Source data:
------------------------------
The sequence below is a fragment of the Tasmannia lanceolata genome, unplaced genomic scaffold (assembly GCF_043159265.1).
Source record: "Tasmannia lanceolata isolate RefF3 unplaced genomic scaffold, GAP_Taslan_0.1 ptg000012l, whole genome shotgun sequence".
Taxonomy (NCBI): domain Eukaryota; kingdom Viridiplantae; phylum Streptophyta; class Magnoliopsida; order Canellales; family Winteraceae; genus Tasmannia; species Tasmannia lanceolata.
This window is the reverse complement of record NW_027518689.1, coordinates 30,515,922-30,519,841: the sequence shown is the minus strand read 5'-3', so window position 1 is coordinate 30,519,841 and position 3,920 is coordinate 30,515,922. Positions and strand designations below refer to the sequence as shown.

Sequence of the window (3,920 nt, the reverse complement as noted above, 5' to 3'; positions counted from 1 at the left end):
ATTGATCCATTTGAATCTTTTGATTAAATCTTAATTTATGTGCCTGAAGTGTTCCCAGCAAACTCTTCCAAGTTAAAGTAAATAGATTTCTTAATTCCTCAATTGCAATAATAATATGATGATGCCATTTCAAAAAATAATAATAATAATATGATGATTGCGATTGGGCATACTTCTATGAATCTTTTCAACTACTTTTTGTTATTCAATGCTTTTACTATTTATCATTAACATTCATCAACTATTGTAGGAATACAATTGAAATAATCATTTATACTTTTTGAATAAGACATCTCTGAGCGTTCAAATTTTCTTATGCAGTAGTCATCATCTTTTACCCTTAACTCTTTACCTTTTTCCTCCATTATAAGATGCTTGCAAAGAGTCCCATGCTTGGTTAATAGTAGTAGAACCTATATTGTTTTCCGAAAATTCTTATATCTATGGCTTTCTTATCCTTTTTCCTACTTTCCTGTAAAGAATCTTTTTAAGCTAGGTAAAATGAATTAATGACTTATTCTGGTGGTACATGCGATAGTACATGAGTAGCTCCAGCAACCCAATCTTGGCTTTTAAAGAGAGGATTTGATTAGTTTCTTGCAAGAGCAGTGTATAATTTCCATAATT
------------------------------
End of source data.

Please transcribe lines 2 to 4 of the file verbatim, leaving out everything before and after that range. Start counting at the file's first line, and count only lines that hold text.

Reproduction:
Source record: "Tasmannia lanceolata isolate RefF3 unplaced genomic scaffold, GAP_Taslan_0.1 ptg000012l, whole genome shotgun sequence".
Taxonomy (NCBI): domain Eukaryota; kingdom Viridiplantae; phylum Streptophyta; class Magnoliopsida; order Canellales; family Winteraceae; genus Tasmannia; species Tasmannia lanceolata.
This window is the reverse complement of record NW_027518689.1, coordinates 30,515,922-30,519,841: the sequence shown is the minus strand read 5'-3', so window position 1 is coordinate 30,519,841 and position 3,920 is coordinate 30,515,922. Positions and strand designations below refer to the sequence as shown.